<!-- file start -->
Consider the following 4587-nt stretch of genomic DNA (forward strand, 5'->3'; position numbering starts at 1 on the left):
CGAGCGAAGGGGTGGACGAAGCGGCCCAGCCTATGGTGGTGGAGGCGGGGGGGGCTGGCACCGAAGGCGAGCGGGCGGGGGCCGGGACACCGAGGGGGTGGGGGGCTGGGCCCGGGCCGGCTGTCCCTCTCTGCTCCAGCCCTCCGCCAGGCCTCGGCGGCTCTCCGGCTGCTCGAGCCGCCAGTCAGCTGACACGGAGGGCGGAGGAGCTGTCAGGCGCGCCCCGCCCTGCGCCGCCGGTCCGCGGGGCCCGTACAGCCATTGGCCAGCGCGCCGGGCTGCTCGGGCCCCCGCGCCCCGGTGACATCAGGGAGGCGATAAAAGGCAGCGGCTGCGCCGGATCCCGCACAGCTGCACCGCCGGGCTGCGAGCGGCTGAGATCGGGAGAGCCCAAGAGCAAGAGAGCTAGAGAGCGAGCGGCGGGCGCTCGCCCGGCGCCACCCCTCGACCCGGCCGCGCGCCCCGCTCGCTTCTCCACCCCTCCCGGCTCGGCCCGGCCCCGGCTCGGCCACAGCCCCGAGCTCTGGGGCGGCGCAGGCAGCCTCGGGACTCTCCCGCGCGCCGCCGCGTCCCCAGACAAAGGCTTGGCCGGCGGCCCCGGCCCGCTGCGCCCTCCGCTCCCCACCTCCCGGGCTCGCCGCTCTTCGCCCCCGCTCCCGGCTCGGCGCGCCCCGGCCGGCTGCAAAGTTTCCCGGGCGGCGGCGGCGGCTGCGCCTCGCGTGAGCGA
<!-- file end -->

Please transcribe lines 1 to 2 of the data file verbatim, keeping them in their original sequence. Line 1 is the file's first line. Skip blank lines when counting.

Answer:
Consider the following 4587-nt stretch of genomic DNA (forward strand, 5'->3'; position numbering starts at 1 on the left):
CGAGCGAAGGGGTGGACGAAGCGGCCCAGCCTATGGTGGTGGAGGCGGGGGGGGCTGGCACCGAAGGCGAGCGGGCGGGGGCCGGGACACCGAGGGGGTGGGGGGCTGGGCCCGGGCCGGCTGTCCCTCTCTGCTCCAGCCCTCCGCCAGGCCTCGGCGGCTCTCCGGCTGCTCGAGCCGCCAGTCAGCTGACACGGAGGGCGGAGGAGCTGTCAGGCGCGCCCCGCCCTGCGCCGCCGGTCCGCGGGGCCCGTACAGCCATTGGCCAGCGCGCCGGGCTGCTCGGGCCCCCGCGCCCCGGTGACATCAGGGAGGCGATAAAAGGCAGCGGCTGCGCCGGATCCCGCACAGCTGCACCGCCGGGCTGCGAGCGGCTGAGATCGGGAGAGCCCAAGAGCAAGAGAGCTAGAGAGCGAGCGGCGGGCGCTCGCCCGGCGCCACCCCTCGACCCGGCCGCGCGCCCCGCTCGCTTCTCCACCCCTCCCGGCTCGGCCCGGCCCCGGCTCGGCCACAGCCCCGAGCTCTGGGGCGGCGCAGGCAGCCTCGGGACTCTCCCGCGCGCCGCCGCGTCCCCAGACAAAGGCTTGGCCGGCGGCCCCGGCCCGCTGCGCCCTCCGCTCCCCACCTCCCGGGCTCGCCGCTCTTCGCCCCCGCTCCCGGCTCGGCGCGCCCCGGCCGGCTGCAAAGTTTCCCGGGCGGCGGCGGCGGCTGCGCCTCGCGTGAGCGA